April 25, 2024

5 Ways to Help People With Cancer — Even if You Can Spare Only an Hour

Want to advocate for cancer patients but not sure where to start? Whether you’ve got 10 hours or 10 minutes a day, we’re here to help you support your loved ones.

This piece originally appeared on katiecouric.com.

A cancer advocate doesn’t need to be someone who devotes their entire life to the fight against cancer. Advocacy takes many forms, from the lawyer pressing for congressional reform all the way down to the teenager organizing a fundraising walk at their high school.

So what makes a good cancer advocate? It’s not necessarily about how much time you devote or how much money you raise, it’s about the impact you make on patients and survivors — even if you’re helping just one person.

To help understand the best way to become an advocate, we spoke with three people well-versed on the topic of cancer and cancer care: Yaphet Smith, Julian Adams, and Barbara Segarra-Vazquez. In 2018, Smith’s wife Kelly was diagnosed with myeloma, just after the couple’s 20th wedding anniversary. Smith became Kelly’s primary caregiver, while also taking on the lion’s share of responsibility for their teenager Onyx. Adams is the CEO of Stand Up 2 Cancer, a non-profit that funds multidisciplinary, multi-institutional, collaborative research projects to address critical problems in cancer prevention, diagnosis, and treatment. Two-time cancer survivor and Puerto Rico native Segarra-Vazquez is a patient advocate for Hispanic and Latino families dealing with cancer. Frustrated with the lack of resources and services for Spanish-speaking cancer patients, Segarra-Vazquez now works with the National Health Organization’s Southwest Oncology Group to ensure her community has a voice in major healthcare policy decisions.

Smith, Adams, and Segarra-Vazquez shared five ways anyone can advocate for cancer patients and survivors and ease the burden of those battling this disease.

Make life easier

As a caregiver, Smith found some of the simplest gestures from friends and family to be the most impactful. “When we went to MD Anderson, a friend of a friend told us the most convenient hotel to stay at, and which elevators were least crowded in the hospital,” says Smith. “That was huge.”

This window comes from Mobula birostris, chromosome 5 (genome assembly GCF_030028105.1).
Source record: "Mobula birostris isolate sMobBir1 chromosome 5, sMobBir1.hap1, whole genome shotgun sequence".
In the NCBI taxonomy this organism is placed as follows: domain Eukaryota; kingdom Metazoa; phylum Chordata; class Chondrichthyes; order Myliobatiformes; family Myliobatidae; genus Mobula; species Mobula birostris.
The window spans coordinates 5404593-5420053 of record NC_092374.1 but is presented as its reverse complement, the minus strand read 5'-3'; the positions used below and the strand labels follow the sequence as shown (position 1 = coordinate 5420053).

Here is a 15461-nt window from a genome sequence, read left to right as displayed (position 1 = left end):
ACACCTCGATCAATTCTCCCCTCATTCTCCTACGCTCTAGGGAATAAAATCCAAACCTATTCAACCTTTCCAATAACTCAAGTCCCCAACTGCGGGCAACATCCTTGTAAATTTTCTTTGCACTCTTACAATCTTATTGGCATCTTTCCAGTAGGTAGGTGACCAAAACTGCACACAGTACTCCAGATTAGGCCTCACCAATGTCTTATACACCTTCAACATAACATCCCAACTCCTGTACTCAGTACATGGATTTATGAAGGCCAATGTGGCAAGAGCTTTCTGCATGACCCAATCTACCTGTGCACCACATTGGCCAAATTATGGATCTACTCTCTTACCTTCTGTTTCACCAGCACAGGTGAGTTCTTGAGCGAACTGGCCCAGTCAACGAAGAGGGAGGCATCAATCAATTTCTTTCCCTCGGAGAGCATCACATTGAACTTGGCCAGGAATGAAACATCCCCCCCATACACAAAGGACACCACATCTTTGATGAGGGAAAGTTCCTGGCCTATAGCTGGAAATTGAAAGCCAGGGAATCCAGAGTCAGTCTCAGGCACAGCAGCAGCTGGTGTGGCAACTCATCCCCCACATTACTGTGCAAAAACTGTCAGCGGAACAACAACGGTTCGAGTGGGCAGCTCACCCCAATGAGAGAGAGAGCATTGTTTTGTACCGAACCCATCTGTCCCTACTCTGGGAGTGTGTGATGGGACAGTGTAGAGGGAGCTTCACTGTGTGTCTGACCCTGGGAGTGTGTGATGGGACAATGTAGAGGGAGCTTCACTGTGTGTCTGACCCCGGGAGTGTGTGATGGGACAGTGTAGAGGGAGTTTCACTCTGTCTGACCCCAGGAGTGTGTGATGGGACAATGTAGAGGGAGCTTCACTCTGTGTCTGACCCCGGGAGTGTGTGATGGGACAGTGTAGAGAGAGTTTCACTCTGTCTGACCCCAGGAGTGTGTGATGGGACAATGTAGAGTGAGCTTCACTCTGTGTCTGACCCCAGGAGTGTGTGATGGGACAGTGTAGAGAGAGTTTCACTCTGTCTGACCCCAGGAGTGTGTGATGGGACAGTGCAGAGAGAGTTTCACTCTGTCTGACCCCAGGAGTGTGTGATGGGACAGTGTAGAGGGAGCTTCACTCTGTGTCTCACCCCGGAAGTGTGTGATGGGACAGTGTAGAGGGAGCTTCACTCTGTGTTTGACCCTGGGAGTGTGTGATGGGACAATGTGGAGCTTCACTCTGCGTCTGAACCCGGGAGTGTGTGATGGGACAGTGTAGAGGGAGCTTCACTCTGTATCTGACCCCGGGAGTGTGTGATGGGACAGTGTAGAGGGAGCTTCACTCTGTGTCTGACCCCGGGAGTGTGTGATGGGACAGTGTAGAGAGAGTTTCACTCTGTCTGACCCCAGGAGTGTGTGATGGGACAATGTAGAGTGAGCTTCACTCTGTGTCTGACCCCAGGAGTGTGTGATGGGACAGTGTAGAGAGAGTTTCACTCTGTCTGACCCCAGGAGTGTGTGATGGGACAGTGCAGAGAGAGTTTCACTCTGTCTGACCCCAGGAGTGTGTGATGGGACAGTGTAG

Other small acts of kindness made life more bearable for the family, like how a home-cooked meal seemed to magically appear on their doorstep each night. “At the dinner table, Kelly, Onyx, and I have a tradition where we go around the table and say something we’re grateful for from that day,” says Smith. “I remember Onyx saying they were grateful for some doughnuts someone had given us.”

If the patient and their family are already swimming in home-cooked meals, consider another meaningful gift. Smith remembers the peace of mind he got from a book his friend gave to him: “It was called The Patient’s Playbook,” he recalls. “It really helped prepare me for what was to come. It advised avoiding expectations, asking questions, tracking medical records, avoiding unnecessary tests…all things I hadn’t considered before.”

Tap into your network

If you know someone who works in the medical field, Adams urges using these connections to help patients find and receive the best care available for their specific disease. “Find out if any of your friends knows an oncologist, or work at a cancer center,” Adams suggests. “Ask them who the best specialists are for the type of cancer you’re dealing with. You don’t need advanced scientific training to do this kind of outreach, you just need to be dogged and empathetic.”

In addition to medical professionals, tap into survivor networks: If you can’t provide advice from first-hand experience, find someone who can. “Speaking to someone who’s been down this road before can be invaluable in preparing a family for what’s to come,” says Adams. Seek support groups for the patient or caregiver where he or she can connect with others and share their emotions with people who fully understand.

Segarra-Vazquez says one way to make a monumental difference for Hispanic and Latino patients battling cancer is to connect them with doctors who speak their language. “Even with a translator, it can be really difficult to understand what’s happening when your doctor speaks a different language,” explains Segarra-Vazquez. “With all the medical jargon that comes with a cancer diagnosis, even English speakers have a hard time understanding what they’re being told. Then add to that the layer of an interpreter, and anyone would feel overwhelmed.” Segarra-Vazquez suggests seeking out  Spanish-speaking professionals in the medical community and asking them to help explain a patient’s diagnosis to them. They may also be able to recommend a Spanish-speaking physician who could be a better fit for that patient.